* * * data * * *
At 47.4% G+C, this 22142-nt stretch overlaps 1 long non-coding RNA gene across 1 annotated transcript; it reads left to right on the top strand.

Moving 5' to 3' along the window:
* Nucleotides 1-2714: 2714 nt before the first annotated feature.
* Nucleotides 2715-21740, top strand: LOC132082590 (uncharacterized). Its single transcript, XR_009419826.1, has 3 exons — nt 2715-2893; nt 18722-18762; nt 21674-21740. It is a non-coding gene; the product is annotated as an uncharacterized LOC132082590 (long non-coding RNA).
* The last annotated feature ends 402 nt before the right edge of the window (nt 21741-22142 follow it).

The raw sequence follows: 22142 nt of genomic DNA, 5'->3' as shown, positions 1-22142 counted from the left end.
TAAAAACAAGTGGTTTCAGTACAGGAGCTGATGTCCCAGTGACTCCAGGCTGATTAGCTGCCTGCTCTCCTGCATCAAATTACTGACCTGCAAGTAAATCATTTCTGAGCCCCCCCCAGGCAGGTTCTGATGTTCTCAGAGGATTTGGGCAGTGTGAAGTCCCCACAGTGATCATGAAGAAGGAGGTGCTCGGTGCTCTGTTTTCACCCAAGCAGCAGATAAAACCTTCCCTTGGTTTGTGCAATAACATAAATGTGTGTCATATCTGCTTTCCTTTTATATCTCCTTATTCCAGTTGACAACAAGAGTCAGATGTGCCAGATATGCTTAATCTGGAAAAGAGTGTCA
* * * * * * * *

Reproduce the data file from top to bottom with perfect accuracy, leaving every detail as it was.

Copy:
At 47.4% G+C, this 22142-nt stretch overlaps 1 long non-coding RNA gene across 1 annotated transcript; it reads left to right on the top strand.

Moving 5' to 3' along the window:
* Nucleotides 1-2714: 2714 nt before the first annotated feature.
* Nucleotides 2715-21740, top strand: LOC132082590 (uncharacterized). Its single transcript, XR_009419826.1, has 3 exons — nt 2715-2893; nt 18722-18762; nt 21674-21740. It is a non-coding gene; the product is annotated as an uncharacterized LOC132082590 (long non-coding RNA).
* The last annotated feature ends 402 nt before the right edge of the window (nt 21741-22142 follow it).

The raw sequence follows: 22142 nt of genomic DNA, 5'->3' as shown, positions 1-22142 counted from the left end.
TAAAAACAAGTGGTTTCAGTACAGGAGCTGATGTCCCAGTGACTCCAGGCTGATTAGCTGCCTGCTCTCCTGCATCAAATTACTGACCTGCAAGTAAATCATTTCTGAGCCCCCCCCAGGCAGGTTCTGATGTTCTCAGAGGATTTGGGCAGTGTGAAGTCCCCACAGTGATCATGAAGAAGGAGGTGCTCGGTGCTCTGTTTTCACCCAAGCAGCAGATAAAACCTTCCCTTGGTTTGTGCAATAACATAAATGTGTGTCATATCTGCTTTCCTTTTATATCTCCTTATTCCAGTTGACAACAAGAGTCAGATGTGCCAGATATGCTTAATCTGGAAAAGAGTGTCA